With steel beams, escalators, and concrete curing, the Welcome Center at Aims Community College is on track for its December opening.
Local Leaders Celebrate with Aims on Progress of New Welcome Center
Community leaders joined college personnel Thursday in a socially-distanced celebration of the progress made so far on the 106,000-square-foot structure.
Members of the college’s board of trustees, Greeley Mayor John Gates, Greeley City Manager Roy Otto, Greeley Chamber of Commerce President Jaime Henning and others used Sharpie markers to sign a steel beam that now sits atop the three-story structure. When construction is complete, that particular beam will be visible from inside the building.
The Welcome Center at Aims will house student services, academic advising, financial aid and include space for studying, gaming and collaboration for students. Students will begin and end their Aims Community College journey at the Welcome Center, where commencement will be hosted in the 1,700-seat auditorium. A third-floor banquet hall will accommodate 800 seated people and be in close proximity to a 3,000-square-foot commercial kitchen.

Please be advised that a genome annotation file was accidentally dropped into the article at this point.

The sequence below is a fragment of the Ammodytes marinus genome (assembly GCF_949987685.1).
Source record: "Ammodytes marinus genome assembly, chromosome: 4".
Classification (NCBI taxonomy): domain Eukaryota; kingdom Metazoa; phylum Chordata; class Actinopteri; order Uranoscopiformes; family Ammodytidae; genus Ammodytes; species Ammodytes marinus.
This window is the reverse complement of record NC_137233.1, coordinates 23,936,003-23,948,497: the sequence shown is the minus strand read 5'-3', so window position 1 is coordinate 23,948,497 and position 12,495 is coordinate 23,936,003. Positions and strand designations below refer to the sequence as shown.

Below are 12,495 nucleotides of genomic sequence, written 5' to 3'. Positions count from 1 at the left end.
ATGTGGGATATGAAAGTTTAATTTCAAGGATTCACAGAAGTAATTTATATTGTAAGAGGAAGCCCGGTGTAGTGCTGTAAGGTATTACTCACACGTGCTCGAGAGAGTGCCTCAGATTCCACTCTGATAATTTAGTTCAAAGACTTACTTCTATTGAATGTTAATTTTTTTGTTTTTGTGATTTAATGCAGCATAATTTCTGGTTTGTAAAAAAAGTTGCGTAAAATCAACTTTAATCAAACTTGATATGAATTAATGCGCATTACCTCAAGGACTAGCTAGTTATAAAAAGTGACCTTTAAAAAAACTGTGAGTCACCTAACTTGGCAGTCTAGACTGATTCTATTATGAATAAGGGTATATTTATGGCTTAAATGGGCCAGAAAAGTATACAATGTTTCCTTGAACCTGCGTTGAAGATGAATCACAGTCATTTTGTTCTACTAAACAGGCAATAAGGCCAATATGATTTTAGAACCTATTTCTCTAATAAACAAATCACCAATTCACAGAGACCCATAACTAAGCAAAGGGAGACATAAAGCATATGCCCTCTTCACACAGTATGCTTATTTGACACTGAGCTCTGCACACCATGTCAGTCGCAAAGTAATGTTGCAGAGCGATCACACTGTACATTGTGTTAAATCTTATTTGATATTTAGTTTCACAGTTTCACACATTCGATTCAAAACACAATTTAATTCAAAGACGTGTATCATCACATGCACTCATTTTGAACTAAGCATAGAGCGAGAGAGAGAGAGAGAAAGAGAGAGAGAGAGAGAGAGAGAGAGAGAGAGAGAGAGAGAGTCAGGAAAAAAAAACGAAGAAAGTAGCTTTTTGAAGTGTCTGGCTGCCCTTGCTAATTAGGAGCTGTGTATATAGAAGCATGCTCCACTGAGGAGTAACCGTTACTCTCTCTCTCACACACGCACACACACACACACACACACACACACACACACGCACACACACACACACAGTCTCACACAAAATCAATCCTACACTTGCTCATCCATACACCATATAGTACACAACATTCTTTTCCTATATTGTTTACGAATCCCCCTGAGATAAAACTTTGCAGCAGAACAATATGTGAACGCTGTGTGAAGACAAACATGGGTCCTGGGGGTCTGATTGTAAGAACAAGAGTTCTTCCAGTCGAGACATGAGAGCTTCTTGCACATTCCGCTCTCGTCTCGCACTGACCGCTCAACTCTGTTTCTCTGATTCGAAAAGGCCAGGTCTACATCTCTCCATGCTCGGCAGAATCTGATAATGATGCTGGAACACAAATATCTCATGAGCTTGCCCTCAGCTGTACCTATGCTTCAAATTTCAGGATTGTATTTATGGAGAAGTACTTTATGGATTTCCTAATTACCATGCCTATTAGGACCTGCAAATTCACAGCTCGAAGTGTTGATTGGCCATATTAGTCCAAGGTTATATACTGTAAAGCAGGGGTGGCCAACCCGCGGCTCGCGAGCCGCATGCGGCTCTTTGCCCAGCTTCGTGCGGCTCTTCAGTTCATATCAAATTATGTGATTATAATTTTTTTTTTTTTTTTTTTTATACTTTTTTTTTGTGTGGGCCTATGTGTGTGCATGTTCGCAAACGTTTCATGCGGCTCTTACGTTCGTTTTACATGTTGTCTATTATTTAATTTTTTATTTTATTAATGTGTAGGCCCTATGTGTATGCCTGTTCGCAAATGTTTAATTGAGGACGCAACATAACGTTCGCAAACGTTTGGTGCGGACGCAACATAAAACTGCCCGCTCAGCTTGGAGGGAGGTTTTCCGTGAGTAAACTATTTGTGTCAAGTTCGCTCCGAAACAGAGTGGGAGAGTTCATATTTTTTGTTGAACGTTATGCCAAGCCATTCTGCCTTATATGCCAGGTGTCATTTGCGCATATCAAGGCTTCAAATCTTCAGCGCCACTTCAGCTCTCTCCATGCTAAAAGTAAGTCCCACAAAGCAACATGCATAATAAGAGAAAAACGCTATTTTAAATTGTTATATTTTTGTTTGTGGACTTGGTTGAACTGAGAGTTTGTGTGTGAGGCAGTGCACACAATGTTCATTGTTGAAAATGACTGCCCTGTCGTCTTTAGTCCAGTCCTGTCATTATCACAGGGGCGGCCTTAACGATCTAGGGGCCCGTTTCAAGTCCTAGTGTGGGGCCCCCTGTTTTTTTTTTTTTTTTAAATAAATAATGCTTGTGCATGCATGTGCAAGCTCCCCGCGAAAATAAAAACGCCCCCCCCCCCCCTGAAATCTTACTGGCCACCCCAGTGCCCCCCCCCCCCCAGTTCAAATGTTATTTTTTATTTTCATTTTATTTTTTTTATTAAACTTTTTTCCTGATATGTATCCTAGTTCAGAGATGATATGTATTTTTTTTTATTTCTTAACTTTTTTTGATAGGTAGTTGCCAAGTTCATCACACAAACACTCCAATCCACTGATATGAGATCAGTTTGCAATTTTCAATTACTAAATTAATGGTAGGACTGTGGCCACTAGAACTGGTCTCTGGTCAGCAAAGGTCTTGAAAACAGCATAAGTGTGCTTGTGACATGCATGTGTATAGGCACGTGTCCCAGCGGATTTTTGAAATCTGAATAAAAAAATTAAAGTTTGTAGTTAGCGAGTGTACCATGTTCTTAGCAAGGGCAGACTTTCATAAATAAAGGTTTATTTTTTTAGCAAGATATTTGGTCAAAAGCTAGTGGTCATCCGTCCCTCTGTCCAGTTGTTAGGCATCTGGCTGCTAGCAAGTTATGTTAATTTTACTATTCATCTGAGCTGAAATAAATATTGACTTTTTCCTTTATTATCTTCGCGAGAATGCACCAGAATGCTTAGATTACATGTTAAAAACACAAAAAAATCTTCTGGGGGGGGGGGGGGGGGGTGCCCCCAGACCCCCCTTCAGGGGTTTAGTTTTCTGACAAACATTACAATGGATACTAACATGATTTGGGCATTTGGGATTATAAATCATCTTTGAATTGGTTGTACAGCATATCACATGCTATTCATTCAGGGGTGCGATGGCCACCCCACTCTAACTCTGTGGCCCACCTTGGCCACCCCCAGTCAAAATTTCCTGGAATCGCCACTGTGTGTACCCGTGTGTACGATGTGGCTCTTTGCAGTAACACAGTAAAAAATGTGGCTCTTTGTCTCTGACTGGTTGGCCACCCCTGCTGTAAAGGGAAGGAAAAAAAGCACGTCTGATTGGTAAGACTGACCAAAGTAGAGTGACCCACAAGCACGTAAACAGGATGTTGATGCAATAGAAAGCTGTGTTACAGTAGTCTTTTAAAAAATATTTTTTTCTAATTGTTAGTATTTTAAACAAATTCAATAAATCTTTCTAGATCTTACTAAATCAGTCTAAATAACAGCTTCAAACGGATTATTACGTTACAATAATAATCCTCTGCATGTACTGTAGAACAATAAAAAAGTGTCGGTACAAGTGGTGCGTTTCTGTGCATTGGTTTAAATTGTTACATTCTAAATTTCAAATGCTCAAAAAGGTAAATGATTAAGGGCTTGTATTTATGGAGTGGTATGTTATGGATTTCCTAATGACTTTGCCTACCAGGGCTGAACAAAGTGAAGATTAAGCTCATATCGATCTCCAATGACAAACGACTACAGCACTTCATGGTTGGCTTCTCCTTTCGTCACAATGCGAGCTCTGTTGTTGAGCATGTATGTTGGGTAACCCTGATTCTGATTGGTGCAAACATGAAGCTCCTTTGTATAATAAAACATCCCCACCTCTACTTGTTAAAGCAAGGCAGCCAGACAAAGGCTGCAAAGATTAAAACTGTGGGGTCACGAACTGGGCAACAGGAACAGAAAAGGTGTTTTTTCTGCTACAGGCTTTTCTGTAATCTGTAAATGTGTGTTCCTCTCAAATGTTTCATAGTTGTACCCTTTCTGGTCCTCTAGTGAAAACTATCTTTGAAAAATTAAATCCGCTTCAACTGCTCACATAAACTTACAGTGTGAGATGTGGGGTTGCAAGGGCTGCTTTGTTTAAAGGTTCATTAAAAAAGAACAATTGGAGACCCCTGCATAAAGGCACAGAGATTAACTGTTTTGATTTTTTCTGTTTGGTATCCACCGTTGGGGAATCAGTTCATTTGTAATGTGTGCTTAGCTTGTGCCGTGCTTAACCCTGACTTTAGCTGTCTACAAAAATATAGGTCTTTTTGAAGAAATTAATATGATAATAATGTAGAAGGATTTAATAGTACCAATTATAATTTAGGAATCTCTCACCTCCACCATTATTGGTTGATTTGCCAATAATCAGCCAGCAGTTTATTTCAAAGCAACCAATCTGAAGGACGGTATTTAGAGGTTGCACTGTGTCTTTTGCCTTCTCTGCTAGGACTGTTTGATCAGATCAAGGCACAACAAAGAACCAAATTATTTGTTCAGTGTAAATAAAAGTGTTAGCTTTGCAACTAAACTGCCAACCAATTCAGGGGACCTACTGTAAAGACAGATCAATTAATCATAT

From the third-floor banquet hall, visitors will take in the sweeping view of the Rocky Mountains to the West.
Elevators and escalators will be used to move people safely and efficiently between levels. A dedicated freight elevator is also incorporated into the design.
Outside, an underground snowmelt system will keep concrete free of ice and snow, making the north side safer for pedestrians. Plans also include 500 additional parking spaces, increasing Aims’ capacity to 2,500 parking spaces.
Student surveys and feedback inform the design, and Aims staff hosted community panels to solicit feedback on how this space can meet Weld County’s future needs throughout the project’s planning and design period.
Funding for construction comes from college reserve and operating budgets and requires no additional financial support from taxpayers.
About 250 students, staff, faculty and community leaders signed the steel support beam with black and red Sharpie markers at the socially distanced event, which included staggered attendance, hand sanitizer and masks.